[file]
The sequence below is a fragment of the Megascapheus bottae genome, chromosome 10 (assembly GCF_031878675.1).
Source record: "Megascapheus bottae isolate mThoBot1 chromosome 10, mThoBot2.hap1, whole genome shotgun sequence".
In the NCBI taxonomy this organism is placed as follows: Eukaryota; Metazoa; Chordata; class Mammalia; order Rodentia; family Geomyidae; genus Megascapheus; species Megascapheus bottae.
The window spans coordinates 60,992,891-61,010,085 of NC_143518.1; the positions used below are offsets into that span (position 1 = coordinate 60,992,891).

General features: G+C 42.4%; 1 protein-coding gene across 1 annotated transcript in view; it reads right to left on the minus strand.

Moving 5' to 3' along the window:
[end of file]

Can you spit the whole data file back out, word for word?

The sequence below is a fragment of the Megascapheus bottae genome, chromosome 10 (assembly GCF_031878675.1).
Source record: "Megascapheus bottae isolate mThoBot1 chromosome 10, mThoBot2.hap1, whole genome shotgun sequence".
In the NCBI taxonomy this organism is placed as follows: Eukaryota; Metazoa; Chordata; class Mammalia; order Rodentia; family Geomyidae; genus Megascapheus; species Megascapheus bottae.
The window spans coordinates 60,992,891-61,010,085 of NC_143518.1; the positions used below are offsets into that span (position 1 = coordinate 60,992,891).

General features: G+C 42.4%; 1 protein-coding gene across 1 annotated transcript in view; it reads right to left on the minus strand.

Moving 5' to 3' along the window: